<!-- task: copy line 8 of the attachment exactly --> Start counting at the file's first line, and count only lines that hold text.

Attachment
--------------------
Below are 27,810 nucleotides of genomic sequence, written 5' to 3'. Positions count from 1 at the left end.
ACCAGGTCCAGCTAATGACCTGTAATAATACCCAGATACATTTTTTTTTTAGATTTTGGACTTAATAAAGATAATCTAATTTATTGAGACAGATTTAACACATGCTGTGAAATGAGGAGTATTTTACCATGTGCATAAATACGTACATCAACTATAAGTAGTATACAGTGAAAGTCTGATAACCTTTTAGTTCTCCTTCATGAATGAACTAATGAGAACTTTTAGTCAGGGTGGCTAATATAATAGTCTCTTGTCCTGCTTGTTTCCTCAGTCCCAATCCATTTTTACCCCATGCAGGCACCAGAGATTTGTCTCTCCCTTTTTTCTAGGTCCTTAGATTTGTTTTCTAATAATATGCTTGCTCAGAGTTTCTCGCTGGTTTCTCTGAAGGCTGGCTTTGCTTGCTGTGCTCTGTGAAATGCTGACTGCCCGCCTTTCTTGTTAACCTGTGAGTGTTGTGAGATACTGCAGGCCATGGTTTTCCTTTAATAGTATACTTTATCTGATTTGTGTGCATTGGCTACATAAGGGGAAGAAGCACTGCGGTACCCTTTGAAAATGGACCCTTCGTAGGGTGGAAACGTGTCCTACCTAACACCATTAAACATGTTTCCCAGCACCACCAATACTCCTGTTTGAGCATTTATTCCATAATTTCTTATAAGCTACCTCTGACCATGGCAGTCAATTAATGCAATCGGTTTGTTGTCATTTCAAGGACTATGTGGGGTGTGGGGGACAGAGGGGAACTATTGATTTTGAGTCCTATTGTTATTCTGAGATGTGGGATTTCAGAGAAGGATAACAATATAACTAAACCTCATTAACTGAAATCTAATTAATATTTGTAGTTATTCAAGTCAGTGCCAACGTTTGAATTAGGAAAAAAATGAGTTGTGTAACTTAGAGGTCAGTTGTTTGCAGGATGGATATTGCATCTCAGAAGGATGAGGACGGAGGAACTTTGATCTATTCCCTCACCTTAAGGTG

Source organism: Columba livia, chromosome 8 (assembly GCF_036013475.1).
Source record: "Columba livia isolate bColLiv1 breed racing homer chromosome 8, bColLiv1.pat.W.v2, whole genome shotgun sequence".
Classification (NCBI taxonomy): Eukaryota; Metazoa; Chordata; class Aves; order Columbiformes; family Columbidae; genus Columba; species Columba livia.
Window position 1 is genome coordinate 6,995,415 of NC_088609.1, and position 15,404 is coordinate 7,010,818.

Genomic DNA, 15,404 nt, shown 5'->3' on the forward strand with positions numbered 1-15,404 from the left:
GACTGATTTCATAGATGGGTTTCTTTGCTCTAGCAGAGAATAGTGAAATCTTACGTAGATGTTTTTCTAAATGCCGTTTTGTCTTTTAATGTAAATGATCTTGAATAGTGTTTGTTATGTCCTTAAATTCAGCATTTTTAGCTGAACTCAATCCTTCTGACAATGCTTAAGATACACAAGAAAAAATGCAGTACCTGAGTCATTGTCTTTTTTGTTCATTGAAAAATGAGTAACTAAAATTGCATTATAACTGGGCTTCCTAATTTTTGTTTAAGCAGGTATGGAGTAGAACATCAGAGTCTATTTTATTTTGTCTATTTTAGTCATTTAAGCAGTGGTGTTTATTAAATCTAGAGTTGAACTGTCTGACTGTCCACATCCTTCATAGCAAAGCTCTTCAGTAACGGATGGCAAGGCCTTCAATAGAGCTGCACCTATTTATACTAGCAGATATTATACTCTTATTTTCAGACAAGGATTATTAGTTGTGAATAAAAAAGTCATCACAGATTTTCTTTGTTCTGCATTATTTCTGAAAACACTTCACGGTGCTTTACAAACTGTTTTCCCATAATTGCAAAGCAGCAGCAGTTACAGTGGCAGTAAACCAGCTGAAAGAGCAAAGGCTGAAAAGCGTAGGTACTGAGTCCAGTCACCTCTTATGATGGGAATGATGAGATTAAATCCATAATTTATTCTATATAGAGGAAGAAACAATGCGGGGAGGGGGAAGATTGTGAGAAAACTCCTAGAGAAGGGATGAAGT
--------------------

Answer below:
GACTGATTTCATAGATGGGTTTCTTTGCTCTAGCAGAGAATAGTGAAATCTTACGTAGATGTTTTTCTAAATGCCGTTTTGTCTTTTAATGTAAATGATCTTGAATAGTGTTTGTTATGTCCTTAAATTCAGCATTTTTAGCTGAACTCAATCCTTCTGACAATGCTTAAGATACACAAGAAAAAATGCAGTACCTGAGTCATTGTCTTTTTTGTTCATTGAAAAATGAGTAACTAAAATTGCATTATAACTGGGCTTCCTAATTTTTGTTTAAGCAGGTATGGAGTAGAACATCAGAGTCTATTTTATTTTGTCTATTTTAGTCATTTAAGCAGTGGTGTTTATTAAATCTAGAGTTGAACTGTCTGACTGTCCACATCCTTCATAGCAAAGCTCTTCAGTAACGGATGGCAAGGCCTTCAATAGAGCTGCACCTATTTATACTAGCAGATATTATACTCTTATTTTCAGACAAGGATTATTAGTTGTGAATAAAAAAGTCATCACAGATTTTCTTTGTTCTGCATTATTTCTGAAAACACTTCACGGTGCTTTACAAACTGTTTTCCCATAATTGCAAAGCAGCAGCAGTTACAGTGGCAGTAAACCAGCTGAAAGAGCAAAGGCTGAAAAGCGTAGGTACTGAGTCCAGTCACCTCTTATGATGGGAATGATGAGATTAAATCCATAATTTATTCTATATAGAGGAAGAAACAATGCGGGGAGGGGGAAGATTGTGAGAAAACTCCTAGAGAAGGGATGAAGT